Much of the auto world is waiting eagerly for Wednesday, November 4. That's when Chrysler will release the detailed product and business plan that Fiat CEO Sergio Marchionne promises will take the company to profitability within two years.

Now comes the rumor that the two companies plan to build an electric car together. And much of the discussion centers around an electric version of the upcoming 2011 Fiat 500 mini-car, which will be built at a Chrysler plant in Mexico in little more than a year.

Micro-Vett electric Fiat 500 from NICE Car Company, 2008 London Motor Show

Micro-Vett electric Fiat 500 from NICE Car Company, 2008 London Motor Show

Micro-Vett electric Fiat 500

Micro-Vett electric Fiat 500

Micro-Vett electric Fiat 500

Micro-Vett electric Fiat 500

But many commentators don't realize that such a car has existed for more than a year, at least in prototype form. The Micro-Vett electric Fiat 500 was shown in July 2008 at the London Motor Show, and your faithful correspondent even got some photos of it.

75-mile range, 60-mph top speed

The company literature says the Micro-Vett 500 has a 22-kilowatt-hour lithium-ion Kokam battery pack, giving a range of up to 75 miles and a top speed of 60 miles per hour (though probably not at the same time).

That's not particularly strong, but then this is a converted gasoline-engined car, rather than a purpose-built electric car like the 2012 Nissan Leaf or the 2011 Chevrolet Volt.

Long list of Fiat 500 options

Much of the base Fiat 500 carries over, including--oddly--the 5-speed gearbox, which you really shouldn't need for an electric car, although perhaps it made the conversion easier to keep it.

The Micro-Vett e500 has a lengthy list of standard equipment, including radio/CD/MP3 player, Bluetooth and USB connectivity, air conditioning, central locking, and a full complement of airbags.

Options include electronic stability control, automatic climate control, an electric sunroof, reversing sensors, 16-inch alloy wheels, and metallic paint. The pricing (ahem) was steep in the summer of 2008: £25,000, or about $39,500 for an outright purchase.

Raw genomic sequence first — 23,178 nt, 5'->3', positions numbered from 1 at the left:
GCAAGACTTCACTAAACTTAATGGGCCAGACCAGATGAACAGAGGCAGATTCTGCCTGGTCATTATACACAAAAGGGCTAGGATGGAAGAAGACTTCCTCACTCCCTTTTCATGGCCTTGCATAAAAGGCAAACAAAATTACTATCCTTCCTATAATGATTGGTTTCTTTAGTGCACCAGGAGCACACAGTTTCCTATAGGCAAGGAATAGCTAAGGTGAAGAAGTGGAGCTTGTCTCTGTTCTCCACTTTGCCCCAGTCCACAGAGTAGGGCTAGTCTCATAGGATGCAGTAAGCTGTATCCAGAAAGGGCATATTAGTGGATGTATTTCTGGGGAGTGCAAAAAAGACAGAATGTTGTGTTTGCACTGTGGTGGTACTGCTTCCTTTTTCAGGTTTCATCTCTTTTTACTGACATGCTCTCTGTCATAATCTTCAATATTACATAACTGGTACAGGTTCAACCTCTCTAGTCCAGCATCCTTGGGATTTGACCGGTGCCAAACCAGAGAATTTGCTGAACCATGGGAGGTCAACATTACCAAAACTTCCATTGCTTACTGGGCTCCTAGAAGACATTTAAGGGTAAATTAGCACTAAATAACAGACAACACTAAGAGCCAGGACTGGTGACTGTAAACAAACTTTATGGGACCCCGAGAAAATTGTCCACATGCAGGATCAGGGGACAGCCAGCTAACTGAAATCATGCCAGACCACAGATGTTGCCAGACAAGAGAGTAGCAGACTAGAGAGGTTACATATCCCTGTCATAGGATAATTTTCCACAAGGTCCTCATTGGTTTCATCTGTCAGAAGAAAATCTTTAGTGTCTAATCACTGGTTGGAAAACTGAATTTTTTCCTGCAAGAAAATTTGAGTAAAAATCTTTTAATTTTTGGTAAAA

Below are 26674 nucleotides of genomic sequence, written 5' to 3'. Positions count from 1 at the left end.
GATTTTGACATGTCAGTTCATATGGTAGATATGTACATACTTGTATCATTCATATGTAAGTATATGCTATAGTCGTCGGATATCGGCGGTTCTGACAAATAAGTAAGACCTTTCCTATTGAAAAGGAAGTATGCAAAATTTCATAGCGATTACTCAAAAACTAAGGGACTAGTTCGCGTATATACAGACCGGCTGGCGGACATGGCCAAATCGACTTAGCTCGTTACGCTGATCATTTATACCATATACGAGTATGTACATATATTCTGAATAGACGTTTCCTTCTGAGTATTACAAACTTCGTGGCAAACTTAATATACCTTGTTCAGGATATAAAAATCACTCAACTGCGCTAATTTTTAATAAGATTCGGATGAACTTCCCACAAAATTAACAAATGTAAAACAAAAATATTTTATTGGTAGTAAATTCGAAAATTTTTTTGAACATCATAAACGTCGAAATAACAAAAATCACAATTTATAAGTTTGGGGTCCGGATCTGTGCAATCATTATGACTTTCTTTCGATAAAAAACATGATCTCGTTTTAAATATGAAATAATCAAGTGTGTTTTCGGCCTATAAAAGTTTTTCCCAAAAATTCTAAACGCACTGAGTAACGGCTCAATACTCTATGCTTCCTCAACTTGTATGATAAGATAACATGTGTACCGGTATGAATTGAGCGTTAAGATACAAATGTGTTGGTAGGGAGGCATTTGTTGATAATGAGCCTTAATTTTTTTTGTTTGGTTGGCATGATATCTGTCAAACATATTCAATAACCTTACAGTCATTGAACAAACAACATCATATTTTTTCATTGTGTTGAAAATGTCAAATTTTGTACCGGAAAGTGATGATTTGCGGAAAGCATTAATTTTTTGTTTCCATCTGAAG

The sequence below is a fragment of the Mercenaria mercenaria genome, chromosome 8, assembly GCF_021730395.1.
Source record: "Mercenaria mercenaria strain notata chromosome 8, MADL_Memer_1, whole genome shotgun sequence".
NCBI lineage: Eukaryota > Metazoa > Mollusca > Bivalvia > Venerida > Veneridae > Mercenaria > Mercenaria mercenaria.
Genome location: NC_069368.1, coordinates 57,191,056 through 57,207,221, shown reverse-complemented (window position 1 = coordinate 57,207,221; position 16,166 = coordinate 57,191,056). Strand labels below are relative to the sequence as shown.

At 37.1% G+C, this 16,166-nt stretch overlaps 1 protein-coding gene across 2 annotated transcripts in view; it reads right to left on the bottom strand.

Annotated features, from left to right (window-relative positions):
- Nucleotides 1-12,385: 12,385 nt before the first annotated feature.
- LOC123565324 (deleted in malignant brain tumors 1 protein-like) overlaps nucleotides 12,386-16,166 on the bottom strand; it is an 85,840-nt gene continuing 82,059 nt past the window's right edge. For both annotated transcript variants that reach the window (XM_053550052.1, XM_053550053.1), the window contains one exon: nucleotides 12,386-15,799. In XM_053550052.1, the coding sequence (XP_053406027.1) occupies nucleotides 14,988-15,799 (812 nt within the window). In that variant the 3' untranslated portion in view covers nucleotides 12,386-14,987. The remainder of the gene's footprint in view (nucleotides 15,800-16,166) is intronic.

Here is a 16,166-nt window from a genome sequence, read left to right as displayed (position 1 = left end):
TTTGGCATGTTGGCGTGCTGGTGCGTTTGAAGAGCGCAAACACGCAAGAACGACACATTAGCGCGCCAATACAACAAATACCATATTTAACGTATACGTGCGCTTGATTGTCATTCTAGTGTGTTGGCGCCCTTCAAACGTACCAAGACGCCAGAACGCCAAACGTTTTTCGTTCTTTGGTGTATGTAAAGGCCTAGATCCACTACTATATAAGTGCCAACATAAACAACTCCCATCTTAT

Not NICE enough?

The car was shown in London by the NICE Car Company, although the vehicle is no longer shown on the company's website. Each e500 was to have been built to order in Italy by Micro-Vett; given the global collapse in auto sales, it's easy to imagine it found few buyers at that price.

NICE stands for "No Internal Combustion Engine" (cute, huh?), and it's one of several companies that provide all-electric cars to buyers who want to escape London's congestion tax, which is waived for zero-emission vehicles.

Electric cars, or more efficient engines?

Whether the combination of Fiat and Chrysler sees any value in the Micro-Vett conversion is an open question. Fiat's green and gas-saving technologies revolve less around electric vehicles than its small cars and MultiAir electric valve technology, which it will fit to future Chryslers.

And Chrysler has its ENVI electric vehicle group, although it has changed executives and been remarkably quiet since the takeover.

Precedent from Ford

Still, we think an electric Fiat 500 makes more sense than the converted electric Chrysler Town & Country minivan and Jeep Patriot crossover that ENVI showed off last year, or their Dodge Circuit EV two-seat performance car (which is a Lotus Europa underneath).

There's even precedent for using an outside conversion. Ford's first electric vehicle in North America will be a version of its 2011 Transit Connect light commercial van that's based on a conversion done for several years in the UK by Smith Electric Vehicles.

[Wall Street Journal (subscription required) via TheCarConnection]